• The DNA settled in the middle, showing that the DNA molecules contained a mixture of heavy and light nitrogen.
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Water

    • Contains one atom of oxygen and two atoms of hydrogen in a covalent bond
    • Because the shared hydrogen electrons are pulled towards the oxygen atom, the other side of each hydrogen atom has a slight positive charge
    • The unshared electrons on the oxygen give it a slight negative charge
    • This makes it polar: it has a partial negative (δ-) charge on one side and a partial positive (δ) charge on the other
  • Useful properties
    • Water is a metabolite: many metabolic reactions involve condensation or hydrolysis reactions - which involve water
    • High latent heat of vaporisation: takes a lot of enery to break the hydrogen bonds between water molecules. Therefore, organisms can use water loss through evaporation to cool down
  • Can resist changes in temperature
  • The hydrogen bonds can absorb a lot of energy - high specific heat capacity (organisms don't experience rapid temp changes)
  • Good solvent - the positive end of the molecule will attract to any negative ions and the negative end will attract to any positive ions
  • Strong cohesion between water molecules
    • Stick together well due to being polar, which helps water flow.
    • High surface tension when it comes into contact with air (some insects can 'walk' on a pond)
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ATP

  • The immediate source of energy in a cell
  • Plant and animal cells release energy from glucose - but can't get it directly from glucose
  • In respiration, the energy released from glucose is used to make ATP (adenosine triphosphate)
  • Made from the nucleotide base adenine, a ribose sugar and three phosphate groups
  • Once made, it diffuses to the part of the cell whcih needs energy
  • The energy in ATP is stored in very high energy bonds between the phosphate groups. It is released via hydrolysis reactions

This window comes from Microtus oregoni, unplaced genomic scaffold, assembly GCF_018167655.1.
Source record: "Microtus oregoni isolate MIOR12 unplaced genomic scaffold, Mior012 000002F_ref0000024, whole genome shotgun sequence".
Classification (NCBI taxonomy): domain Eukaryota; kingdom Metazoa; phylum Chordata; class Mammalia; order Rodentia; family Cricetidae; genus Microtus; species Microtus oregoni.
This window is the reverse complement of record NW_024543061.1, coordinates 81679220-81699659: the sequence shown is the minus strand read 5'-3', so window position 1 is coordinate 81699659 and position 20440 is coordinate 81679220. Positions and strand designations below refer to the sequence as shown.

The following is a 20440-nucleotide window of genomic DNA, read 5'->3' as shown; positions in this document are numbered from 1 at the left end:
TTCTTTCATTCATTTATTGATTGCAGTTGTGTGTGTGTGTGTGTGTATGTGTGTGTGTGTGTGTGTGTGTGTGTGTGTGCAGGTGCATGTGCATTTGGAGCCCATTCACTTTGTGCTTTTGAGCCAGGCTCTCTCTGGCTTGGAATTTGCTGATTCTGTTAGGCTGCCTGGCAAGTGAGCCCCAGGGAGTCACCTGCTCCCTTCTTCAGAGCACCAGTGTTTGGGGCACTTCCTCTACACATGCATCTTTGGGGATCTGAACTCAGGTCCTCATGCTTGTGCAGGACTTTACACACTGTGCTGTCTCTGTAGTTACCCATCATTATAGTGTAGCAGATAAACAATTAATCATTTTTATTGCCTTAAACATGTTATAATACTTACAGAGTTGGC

• ATP gets broken down into ADP (Adenosine DiPhosphate) and a Pi ion. A phosphate bond is broken and energy is released. This reaction is catalysed by ATP hydrolase
  • The inorganic phosphate can be put back to use - added to another compound , which makes the compound more reactive
  • ATP can be re-synthesised in a condensation reactiong between ADP and

    a Pi ion. This happens during both respiration and photosynthesis, and is catalysed by ATP synthase

     

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Inorganic Ions - Iron (Fe2+)

  • Have an electric charge:
    • an ion with a positive charge is called a cation
    • an ion with a negative charge is called an anion
  • An inorganic ion ion is one which doesn't contain carbon (though there are exceptions)
  • Found in solution, in cytoplasms of cells and in body fluids of organisms
  • Iron ions:
    • important part of haemoglobin - all 4 polypeptide chains contain iron ( Fe2+ ) in its centre
    • It's the Fe2+ that actually binds to the oxygen in haemoglobin
    • When oxygen is bound, the Fe2+ ion temporarily becomes an Fe3+ ion, until oxygen is released
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Inorganic Ions - Hydrogen (H+)

  • Determines pH
    • The more H+ present, the lower the pH (and the more acidic)
    • The less H+ present, the higher the pH (and the more alkaline)
    • Enzyme controlled reactions are all affected by pH
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Inorganic Ions - Sodium (Na+)

  • Helps transport glucose and amino acids across membranes
    • Co-transport allows glucose or amino acids to be transported into the cell alongside sodium ions
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Inorganic Ions - Phosphate (PO4 3-)

  • When a phosphate ion is attached to another molecule, it is known as a phosphate group
  • DNA, RNA and ATP all contain phosphate groups
  • The bonds between phosphate groups that store energy in ATP
  • The phosphate groups in DNA and RNA allow nucleotides to join up to form the polynucleotides